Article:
dity of this research. According to Isaac and Michael (1971) and Ary,
Jacobs and Razavieh (1979), the threats to the internal validity include
the variables of history, maturation, testing, statistical regression
toward the mean, selection, experimental mortality and the interaction
effects of selection-maturation. An effort was made to minimize the
influence of the above variables; however, complete control of these
issues were not accomplished. The threat to external validity included
the interaction effects of selection of subjects, the pretest sensiti-
zation effects, and the reactive effects of the experimental conditions.
Pretest and Posttest scores were obtained for each group member
on the self report measures of communication-apprehension. An analysis
of pretreatment group differences and repeated measures analysis of
variance on the two dependent variables were conducted. Group dif-
ferences were also made and are included in the results section.
Analysis of Pretest Scores
Intercorrelations of the PRCA-C, SAD and the SISST were computed.
The correlations on these variables ranged from .54 to .65. Based on
these data, a multivariate analysis of variance (MANOVA) was used to
analyze the three pretest scores in order to determine whether the
three groups were similar on the screening and pretest variables. A
MANOVA on the three pretest measures revealed no significant differences
among the treatment groups (F, (2,24)= 1.05, P < .40 using the Wilks
criterion). The results of the univariate ANOVAs are presented in
Table 1. The results of the MANOVA supported the conclusion that the
treatment groups did not significantly differ on the pretest scores and
that a repeated measures ANOVA on the pre and posttest scores was
Social Interaction and Self-Statement Test (SISST)
A repeated measures ANOVA was employed to determine the effects
of time and treatment on the SISST scores. A significant effect for
- 55 -
Results of MANOVA
PRCA-C and Revised Shyness Survey
DF SS MS F
2 30.58 15.29
24 467.71 19.49
- 56 -
time (F, (2,24) = 5.05, P < .03) was found. In this research, the time
factor was the four week period of time between the pre and posttesting.
The repeated measures ANOVA failed to support either a significant
effect for the group factor (F, (2,24) = .029, P < .75) or the interac-
tion of group X time (F, (2.24) = 2.70, P < .09). The pre and posttest
group means for the conversation skills training (CS), the stress ino-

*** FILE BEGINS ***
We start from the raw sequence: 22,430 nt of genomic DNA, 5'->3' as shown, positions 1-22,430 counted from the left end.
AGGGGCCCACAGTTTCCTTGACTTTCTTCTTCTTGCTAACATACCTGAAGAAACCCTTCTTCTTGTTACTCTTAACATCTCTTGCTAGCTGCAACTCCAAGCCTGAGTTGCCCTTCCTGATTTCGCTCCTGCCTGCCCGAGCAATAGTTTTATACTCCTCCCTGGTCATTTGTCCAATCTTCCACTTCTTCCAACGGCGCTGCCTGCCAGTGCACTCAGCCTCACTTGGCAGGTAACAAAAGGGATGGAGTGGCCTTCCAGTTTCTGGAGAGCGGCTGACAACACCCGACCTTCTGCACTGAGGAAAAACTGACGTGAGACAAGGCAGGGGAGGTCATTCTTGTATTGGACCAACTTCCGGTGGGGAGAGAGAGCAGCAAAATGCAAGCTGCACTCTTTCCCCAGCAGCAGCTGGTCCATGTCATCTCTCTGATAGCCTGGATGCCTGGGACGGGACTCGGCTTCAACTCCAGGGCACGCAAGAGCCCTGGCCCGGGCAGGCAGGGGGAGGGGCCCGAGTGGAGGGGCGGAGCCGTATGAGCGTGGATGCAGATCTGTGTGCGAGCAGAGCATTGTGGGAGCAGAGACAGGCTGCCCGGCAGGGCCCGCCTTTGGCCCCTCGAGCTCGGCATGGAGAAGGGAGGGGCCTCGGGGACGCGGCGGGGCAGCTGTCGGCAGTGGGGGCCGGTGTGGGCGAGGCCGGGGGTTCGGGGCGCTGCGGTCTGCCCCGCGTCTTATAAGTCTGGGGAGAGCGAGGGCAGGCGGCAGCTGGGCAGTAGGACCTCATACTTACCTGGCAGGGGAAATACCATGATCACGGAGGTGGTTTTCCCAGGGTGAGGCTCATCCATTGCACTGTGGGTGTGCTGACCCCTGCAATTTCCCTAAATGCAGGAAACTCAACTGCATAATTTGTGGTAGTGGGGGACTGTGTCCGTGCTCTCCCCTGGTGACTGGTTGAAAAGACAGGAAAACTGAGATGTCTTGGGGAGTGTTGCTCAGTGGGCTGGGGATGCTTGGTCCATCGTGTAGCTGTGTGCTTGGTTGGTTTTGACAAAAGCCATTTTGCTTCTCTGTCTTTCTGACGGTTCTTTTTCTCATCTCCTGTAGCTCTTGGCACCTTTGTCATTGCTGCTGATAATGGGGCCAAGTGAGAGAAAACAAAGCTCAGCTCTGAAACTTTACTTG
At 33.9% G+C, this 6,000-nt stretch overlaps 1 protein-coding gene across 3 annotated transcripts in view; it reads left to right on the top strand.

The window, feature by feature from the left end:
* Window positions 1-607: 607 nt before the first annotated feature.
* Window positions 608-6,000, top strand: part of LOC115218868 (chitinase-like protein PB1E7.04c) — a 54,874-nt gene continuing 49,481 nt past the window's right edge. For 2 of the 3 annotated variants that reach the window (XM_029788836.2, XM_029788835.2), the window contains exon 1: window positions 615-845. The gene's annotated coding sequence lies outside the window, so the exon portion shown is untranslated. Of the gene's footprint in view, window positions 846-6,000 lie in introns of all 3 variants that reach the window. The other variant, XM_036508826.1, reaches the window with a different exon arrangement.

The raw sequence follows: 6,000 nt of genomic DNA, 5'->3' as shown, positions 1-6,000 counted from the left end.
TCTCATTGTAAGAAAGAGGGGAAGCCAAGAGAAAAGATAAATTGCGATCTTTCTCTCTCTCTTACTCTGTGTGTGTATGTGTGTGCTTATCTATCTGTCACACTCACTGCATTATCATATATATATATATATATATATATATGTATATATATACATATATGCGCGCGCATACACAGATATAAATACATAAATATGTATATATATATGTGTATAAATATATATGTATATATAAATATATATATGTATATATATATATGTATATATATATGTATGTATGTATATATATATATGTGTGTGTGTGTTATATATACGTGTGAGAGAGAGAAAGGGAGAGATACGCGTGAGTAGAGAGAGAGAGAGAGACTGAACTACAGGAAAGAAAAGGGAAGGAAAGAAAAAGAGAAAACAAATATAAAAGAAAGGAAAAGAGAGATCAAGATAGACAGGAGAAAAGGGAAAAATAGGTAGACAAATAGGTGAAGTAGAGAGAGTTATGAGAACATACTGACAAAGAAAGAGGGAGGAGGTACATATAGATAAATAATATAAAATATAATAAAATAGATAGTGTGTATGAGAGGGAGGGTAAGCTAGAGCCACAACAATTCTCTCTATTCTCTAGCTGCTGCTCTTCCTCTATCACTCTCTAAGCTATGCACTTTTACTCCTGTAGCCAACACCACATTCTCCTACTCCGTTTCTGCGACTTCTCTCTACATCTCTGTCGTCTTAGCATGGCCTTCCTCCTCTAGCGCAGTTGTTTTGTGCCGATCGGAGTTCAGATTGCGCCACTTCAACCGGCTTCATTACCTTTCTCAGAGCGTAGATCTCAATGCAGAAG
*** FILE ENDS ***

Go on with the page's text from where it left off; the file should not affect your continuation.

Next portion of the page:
culation training (SI) and the no-treatment control group (NT) are
shown in Table 3 and Figure 1.
Social Avoidance and Distress Scale (SAD)
A repeated measures ANOVA was also used to analyze the SAD scores.
The analysis revealed a significant effect for time (F, (2,24) = 17.49,
P < .0003) and also an interaction of group by time (F, (2,24) = 4.66,
P < .02). The group effect was not significant (F, (2,24) = .32,
P < .73). The pre and posttest group means for the three groups are
shown in Table 4 and Figure 2. The significant group X time interac-
tion was followed with a test of simple effects using correlated tests
between each of the three groups' pre and postSAD scores. A critical
value of .016 (.05/3) was used to control the experiment-wise alpha.
The two treatment groups each showed significant differences between
the pre and posttest scores on the SAD. The NT group did not signifi-
cantly change. These values are shown in Table 5.
CS Group 95.40
SI Group 95.57
NT Group 93.40
CS Group 17.5
SI Group 16.6
NT Group 12.0
p = .011
p = .015
p = .80
- 58 -
The purpose of this study was to compare the effects of two coun-
seling startegies on shy college students. The results were compared
to a no-treatment control group and inferences were made regarding the
hypotheses stated in Chapter III.
There were four directional hypotheses tested in this research:
1. Subjects in the communication skills training treatment group
would report a reduction of their communication-apprehension when
compared to the no-treatment control group as measured on the
Social Avoidance and Distress scale (SAD). The results of this
research led to the failure to reject this hypothesis.
2. Subjects in the communication skills training treatment group
would report a reduction of their communication-apprehension when
compared to the no-treatment control group as measured on the
Social Interaction and Self-Statement Test (SISST). The results
of this research led to the rejection of this hypothesis.
3. Subjects in the stress inoculation training treatment group
would report a reduction of their communcation-apprehension when
compared to the no-treatment control group as measured on the SAD.
The results of this research led to the failure to reject this
- 59 -
- 60 -
4. Subjects in the stress inoculation training treatment group
would report a reduction of their communication-apprehension when
compared to the no-treatment control group as measured on the
SISST. The results of this research led to the rejection of this
The results of this study revealed that the subjects in the two
treatment groups became less apprehensive in social situations, less
likely to suffer from the debilitating social anxiety, and less likely
to avoid social situations when compared to the no-treatment control
group. Changes in the amount of the subjects' negative self-statements